The Keynesian mindset has poisoned the thinking of a few generations of economists. Nowhere is this convoluted thinking more apparent than the common violation of “The Broken Window Fallacy.”
Frederic Bastiat wrote the parable about the broken window almost 100 years before John Maynard Keynes published his General Theory and more than 150 years ago. Keynes did not understand the fallacy and based an entire economic system on it. His current day disciples are just as ignorant of the principle.
Gardels is almost a parody of the broken window fallacy:
But if one can look past the devastation, there is a silver lining. The need to rebuild a large swath of Japan will create huge opportunities for domestic economic growth, particularly in energy-efficient technologies, while also stimulating global demand and hastening the integration of East Asia.
Japan has been wallowing in stagnation for years despite massive government stimulus programs and zero-interest rates because, simply put, in such an advanced, mature economy there was too little demand to generate sufficient returns to attract private investment. Thus the famous “bridges to nowhere” and other projects that amounted to pushing a string.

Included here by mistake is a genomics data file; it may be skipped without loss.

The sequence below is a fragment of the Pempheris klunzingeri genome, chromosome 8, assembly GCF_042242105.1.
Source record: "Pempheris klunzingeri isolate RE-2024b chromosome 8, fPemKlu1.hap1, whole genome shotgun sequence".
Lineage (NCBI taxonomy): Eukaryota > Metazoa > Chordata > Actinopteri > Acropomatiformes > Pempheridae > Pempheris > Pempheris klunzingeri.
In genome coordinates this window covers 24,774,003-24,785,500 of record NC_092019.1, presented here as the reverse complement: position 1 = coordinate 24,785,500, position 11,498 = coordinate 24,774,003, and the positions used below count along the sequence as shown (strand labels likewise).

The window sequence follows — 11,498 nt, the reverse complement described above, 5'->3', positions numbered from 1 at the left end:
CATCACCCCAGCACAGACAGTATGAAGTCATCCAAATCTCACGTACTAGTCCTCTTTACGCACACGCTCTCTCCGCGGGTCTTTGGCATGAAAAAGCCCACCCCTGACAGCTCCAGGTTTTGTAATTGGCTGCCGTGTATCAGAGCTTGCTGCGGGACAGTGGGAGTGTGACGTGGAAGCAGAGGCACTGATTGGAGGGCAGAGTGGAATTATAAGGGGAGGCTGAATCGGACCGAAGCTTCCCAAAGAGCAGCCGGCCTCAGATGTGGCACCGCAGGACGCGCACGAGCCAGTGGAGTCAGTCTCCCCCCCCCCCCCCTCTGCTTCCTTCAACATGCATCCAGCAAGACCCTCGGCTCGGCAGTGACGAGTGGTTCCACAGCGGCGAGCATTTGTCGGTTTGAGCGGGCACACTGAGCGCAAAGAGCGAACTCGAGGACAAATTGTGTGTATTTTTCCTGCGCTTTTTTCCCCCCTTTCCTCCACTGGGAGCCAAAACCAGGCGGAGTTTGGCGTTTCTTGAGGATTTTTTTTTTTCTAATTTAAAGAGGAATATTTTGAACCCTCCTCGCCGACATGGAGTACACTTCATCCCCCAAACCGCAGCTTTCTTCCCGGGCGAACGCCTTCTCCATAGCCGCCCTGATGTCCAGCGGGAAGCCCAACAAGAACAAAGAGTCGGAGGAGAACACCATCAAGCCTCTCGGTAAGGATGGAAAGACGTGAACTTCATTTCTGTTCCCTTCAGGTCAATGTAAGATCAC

By taking Japan’s mature economy down a notch, Mother Nature has accomplished what fiscal policy and the central bank could not. Now there are more bridges to somewhere to be built than one can count. Entire cities and regions need to be reconstructed in toto, from housing and commercial buildings to roads, rail lines, information networks, the energy grid and even the tsunami warning system that must be digitally revamped. Twitter- and Facebook-like platforms will need to be integrated into a system reliant on old technologies like warning sirens and radio or TV broadcasts. (It was reported that at one point on the day of the quake, 20 tweets a second were coming out of Tokyo.)
The result of all the new wealth creation will be money in the pockets of Japanese to buy global goods and services.
This newly created demand will surely attract the piles of cash out there looking for investment opportunities, from global private equity pools to American banks and China’s sovereign funds.
Of course if you want real parody, you might check out “The Parable of the Sooty Window.”